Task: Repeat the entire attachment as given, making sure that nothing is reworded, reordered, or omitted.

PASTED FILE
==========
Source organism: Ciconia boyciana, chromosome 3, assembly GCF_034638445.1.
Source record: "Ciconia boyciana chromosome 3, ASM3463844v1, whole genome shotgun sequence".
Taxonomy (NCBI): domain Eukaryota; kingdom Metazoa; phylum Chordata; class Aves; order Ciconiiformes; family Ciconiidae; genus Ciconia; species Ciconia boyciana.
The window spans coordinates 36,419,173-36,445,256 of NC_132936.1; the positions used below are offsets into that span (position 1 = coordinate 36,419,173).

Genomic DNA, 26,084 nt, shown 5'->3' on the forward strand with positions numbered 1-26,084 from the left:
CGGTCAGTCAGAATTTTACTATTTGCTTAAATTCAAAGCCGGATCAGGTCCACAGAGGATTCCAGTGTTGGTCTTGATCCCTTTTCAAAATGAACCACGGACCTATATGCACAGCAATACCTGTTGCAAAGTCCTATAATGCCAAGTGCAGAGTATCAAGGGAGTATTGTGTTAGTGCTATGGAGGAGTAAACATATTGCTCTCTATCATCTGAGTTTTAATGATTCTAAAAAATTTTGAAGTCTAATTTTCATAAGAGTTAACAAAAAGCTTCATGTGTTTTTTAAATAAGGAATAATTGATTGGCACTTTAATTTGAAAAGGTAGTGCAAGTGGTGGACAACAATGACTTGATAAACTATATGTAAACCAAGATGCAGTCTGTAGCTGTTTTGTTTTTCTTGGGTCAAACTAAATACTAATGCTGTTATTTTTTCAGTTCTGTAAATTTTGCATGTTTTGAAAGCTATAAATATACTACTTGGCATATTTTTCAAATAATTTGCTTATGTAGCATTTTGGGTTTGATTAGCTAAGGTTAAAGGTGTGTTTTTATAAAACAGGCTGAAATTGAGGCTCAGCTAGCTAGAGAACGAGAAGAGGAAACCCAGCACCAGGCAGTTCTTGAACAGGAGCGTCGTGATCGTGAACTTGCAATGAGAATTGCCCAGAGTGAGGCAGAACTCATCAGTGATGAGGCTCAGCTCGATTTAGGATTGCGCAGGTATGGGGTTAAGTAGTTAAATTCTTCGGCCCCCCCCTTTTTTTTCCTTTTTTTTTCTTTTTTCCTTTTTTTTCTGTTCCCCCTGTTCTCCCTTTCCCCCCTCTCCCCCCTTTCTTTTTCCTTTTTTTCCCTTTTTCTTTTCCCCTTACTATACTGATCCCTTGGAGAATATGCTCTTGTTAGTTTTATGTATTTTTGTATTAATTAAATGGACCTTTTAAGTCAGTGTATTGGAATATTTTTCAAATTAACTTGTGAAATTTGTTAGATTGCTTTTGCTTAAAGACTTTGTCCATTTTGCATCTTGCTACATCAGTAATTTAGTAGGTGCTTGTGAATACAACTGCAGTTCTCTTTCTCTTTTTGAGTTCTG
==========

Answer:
Source organism: Ciconia boyciana, chromosome 3, assembly GCF_034638445.1.
Source record: "Ciconia boyciana chromosome 3, ASM3463844v1, whole genome shotgun sequence".
Taxonomy (NCBI): domain Eukaryota; kingdom Metazoa; phylum Chordata; class Aves; order Ciconiiformes; family Ciconiidae; genus Ciconia; species Ciconia boyciana.
The window spans coordinates 36,419,173-36,445,256 of NC_132936.1; the positions used below are offsets into that span (position 1 = coordinate 36,419,173).

Genomic DNA, 26,084 nt, shown 5'->3' on the forward strand with positions numbered 1-26,084 from the left:
CGGTCAGTCAGAATTTTACTATTTGCTTAAATTCAAAGCCGGATCAGGTCCACAGAGGATTCCAGTGTTGGTCTTGATCCCTTTTCAAAATGAACCACGGACCTATATGCACAGCAATACCTGTTGCAAAGTCCTATAATGCCAAGTGCAGAGTATCAAGGGAGTATTGTGTTAGTGCTATGGAGGAGTAAACATATTGCTCTCTATCATCTGAGTTTTAATGATTCTAAAAAATTTTGAAGTCTAATTTTCATAAGAGTTAACAAAAAGCTTCATGTGTTTTTTAAATAAGGAATAATTGATTGGCACTTTAATTTGAAAAGGTAGTGCAAGTGGTGGACAACAATGACTTGATAAACTATATGTAAACCAAGATGCAGTCTGTAGCTGTTTTGTTTTTCTTGGGTCAAACTAAATACTAATGCTGTTATTTTTTCAGTTCTGTAAATTTTGCATGTTTTGAAAGCTATAAATATACTACTTGGCATATTTTTCAAATAATTTGCTTATGTAGCATTTTGGGTTTGATTAGCTAAGGTTAAAGGTGTGTTTTTATAAAACAGGCTGAAATTGAGGCTCAGCTAGCTAGAGAACGAGAAGAGGAAACCCAGCACCAGGCAGTTCTTGAACAGGAGCGTCGTGATCGTGAACTTGCAATGAGAATTGCCCAGAGTGAGGCAGAACTCATCAGTGATGAGGCTCAGCTCGATTTAGGATTGCGCAGGTATGGGGTTAAGTAGTTAAATTCTTCGGCCCCCCCCTTTTTTTTCCTTTTTTTTTCTTTTTTCCTTTTTTTTCTGTTCCCCCTGTTCTCCCTTTCCCCCCTCTCCCCCCTTTCTTTTTCCTTTTTTTCCCTTTTTCTTTTCCCCTTACTATACTGATCCCTTGGAGAATATGCTCTTGTTAGTTTTATGTATTTTTGTATTAATTAAATGGACCTTTTAAGTCAGTGTATTGGAATATTTTTCAAATTAACTTGTGAAATTTGTTAGATTGCTTTTGCTTAAAGACTTTGTCCATTTTGCATCTTGCTACATCAGTAATTTAGTAGGTGCTTGTGAATACAACTGCAGTTCTCTTTCTCTTTTTGAGTTCTG